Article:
Jimmy Yeary Cares About the Human Experience, Releases New Single, “Angeline”

Photo courtesy Wortman Works

Videos by American Songwriter

Videos by American Songwriter

Growing up in southeast Ohio, future award-winning songwriter, Jimmy Yeary, wasn’t allowed to listen to country music. In the early years, his was a life of school, family, and church. It was during the worship hours where Yeary would sing gospel. He was raised religiously. His upbringing was strict and hard. For instance, Yeary’s mother was a fan of singer Barbara Mandrell until she heard Mandrell’s 1980 song, “Crackers,” which went: You can eat crackers in my bed anytime, baby. That was it.

Yeary also says he endured some physical abuse, as a kid. But as he got a little older, he began sneaking music he loved into his house and listening to it surreptitiously. When his mom heard the song, “So Round, So Firm, So Fully Packed,” in her house she blew her lid. Still, Yeary was undeterred. Once he heard you could move to Nashville to write, he had a plan. Ever since then, that plan to get where he belonged has worked out and Yeary has become one of the most popular songwriters in Music City.

His latest single, “Angeline,” released in October, showcases his love for his wife (famed singer, Sonya Isaacs,) his knack for storytelling and his natural ability to catch an ear hook, line and sinker.

“I was a very emotional kid,” Yeary tells American Songwriter. “I went through some abuse physically in the family and I remember my dad telling me one time when I was crying in front of him—not unlike an 8th-grade school bully—just like, ‘Oh, you’re crying?’ I remember thinking I wasn’t going to waste anymore tears on him.”

Yeary remembers going into the family bathroom after that moment, sitting on the closed toilet lid and strumming an acoustic guitar. From then, he started pouring his heart out. Doing so made him feel good. Accessing those depths of emotions and then expressing himself was cathartic and that process has since offered him connection to audiences all around the country, and globe.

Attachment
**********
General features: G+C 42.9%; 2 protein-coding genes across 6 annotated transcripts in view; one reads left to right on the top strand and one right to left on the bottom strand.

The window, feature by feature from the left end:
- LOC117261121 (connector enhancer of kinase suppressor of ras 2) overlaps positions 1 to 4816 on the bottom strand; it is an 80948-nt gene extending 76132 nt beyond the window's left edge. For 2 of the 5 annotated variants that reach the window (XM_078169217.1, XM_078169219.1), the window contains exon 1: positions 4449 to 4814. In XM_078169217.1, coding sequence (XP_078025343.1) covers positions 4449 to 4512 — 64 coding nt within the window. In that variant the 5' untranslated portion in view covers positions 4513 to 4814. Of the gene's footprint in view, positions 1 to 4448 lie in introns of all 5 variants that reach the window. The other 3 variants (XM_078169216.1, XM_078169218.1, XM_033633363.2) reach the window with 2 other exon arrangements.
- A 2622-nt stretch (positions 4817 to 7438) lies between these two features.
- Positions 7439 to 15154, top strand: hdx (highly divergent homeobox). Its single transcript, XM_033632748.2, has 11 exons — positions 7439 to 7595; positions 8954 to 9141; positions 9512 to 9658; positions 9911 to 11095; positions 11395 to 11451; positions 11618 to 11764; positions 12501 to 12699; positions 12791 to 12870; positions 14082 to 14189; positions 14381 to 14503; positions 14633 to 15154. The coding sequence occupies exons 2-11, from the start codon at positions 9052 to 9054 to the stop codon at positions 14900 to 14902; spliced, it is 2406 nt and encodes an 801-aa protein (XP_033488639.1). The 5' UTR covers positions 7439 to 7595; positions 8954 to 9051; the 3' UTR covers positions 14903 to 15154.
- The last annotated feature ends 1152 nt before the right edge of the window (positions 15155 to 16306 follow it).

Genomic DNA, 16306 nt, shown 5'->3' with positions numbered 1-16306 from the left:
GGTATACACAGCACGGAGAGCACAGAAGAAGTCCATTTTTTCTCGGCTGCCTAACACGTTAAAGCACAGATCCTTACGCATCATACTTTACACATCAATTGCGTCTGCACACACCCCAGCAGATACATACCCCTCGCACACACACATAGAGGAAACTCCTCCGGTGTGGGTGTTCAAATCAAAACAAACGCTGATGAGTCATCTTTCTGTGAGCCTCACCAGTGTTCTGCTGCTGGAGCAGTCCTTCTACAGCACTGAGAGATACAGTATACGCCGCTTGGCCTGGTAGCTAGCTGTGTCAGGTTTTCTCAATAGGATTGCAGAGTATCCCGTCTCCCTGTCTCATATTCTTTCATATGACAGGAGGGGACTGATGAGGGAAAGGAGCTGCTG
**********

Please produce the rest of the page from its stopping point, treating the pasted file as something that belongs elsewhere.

“The songs I would write from that state of emotion,” Yeary says, “that state of authenticity, I found resonated with other people.”

Music became healing for Yeary. And that healing became his mode of connection to audiences. In music, he says, he could be and feel anything he wanted to. That drove him.

Today, Yeary is a Grammy, ACM and CMA Award-winner. He’s worked with Tim McGraw and Kenny Chesney, among many others. Yeary is versatile and capable in several genres, including country and bluegrass. Yet, he knows his “lane.” He’s not the guy people go to for a song about a dirt road, a girl by his side and a bonfire. Instead, people come to him for emotional depth. And bluegrass, he says, with all its complexity, is especially freeing.

“You could really go to a heartbreak place,” he says, “even in these fast-tempo songs, with a sadder subject matter. There’s something people love about that… Today’s country is not too traditional. There’s a lot of country that I’m not maybe a complete fan of. But I am a traditionalist. I write country songs and artists can cut them however they want to.” 

Growing up in southeast Ohio, Yeary says, there is “nothing but corn fields and guilt.” There was a lot of talk about hell and what to do to avoid going there—seemingly impossible tasks like being nice to his siblings, Yeary jokes. But while he didn’t love growing up there, it’s where he met his future wife, Sonya Isaacs, when he was just 14 years old. He would reconnect with her some years later. When he got to Nashville, he immediately sold a guitar to stay afloat. He began working hard. He studied the greats, realizing he had a lot of ground to make up.

“I didn’t have a huge ego when I got here,” Yeary says. “I wasn’t one of those guys saying, ‘I’ll do it my way.’ I respect the craft, respected the people who had achieved and had enough sense to realize there is a method to how things are done.”

As Yeary began to write for more and more artists, he dove into each back catalog. He needed a plethora of research to know which was the perfect song, the perfect direction to go next. He sought personal moments, signature ideas that would both resonate with the singers and their audiences. It’s a skill set he honed over years and one he now even teaches: the confluence of songwriting and business (i.e. connecting to fans). In recent years, Yeary boasts some of the most played songs in both bluegrass and Southern gospel.

“It’s a matter of going deeper,” Yeary says. “And feeling something. And telling a story, authentically. People connect with that; artists connect with it. You got to sell them before they can sell the audience.”

For his latest single, “Angeline,” Yeary mined some personal stories from his marriage to Isaacs (of the famous bluegrass Southern gospel group, The Isaacs). It began with just the name: Angeline. Then, later a lyric formed: Angeline, you can’t be mean. The idea stemmed from the fact that Isaacs, Yeary says, can’t really get mad at him—and when she tries to, it just tickles him. Indeed, she is such a sweet soul; she’s not made “to get ticked off too easy.” She doesn’t have a mean bone in her body, he adds. Thus, the song was born. From the personal comes the ubiquitous.

“I love music that talks about the human experience,” Yeary says. “When that happens authentically by somebody who can represent it in an awesome package, that’s what I love most about it.”

Photo courtesy Wortman Works

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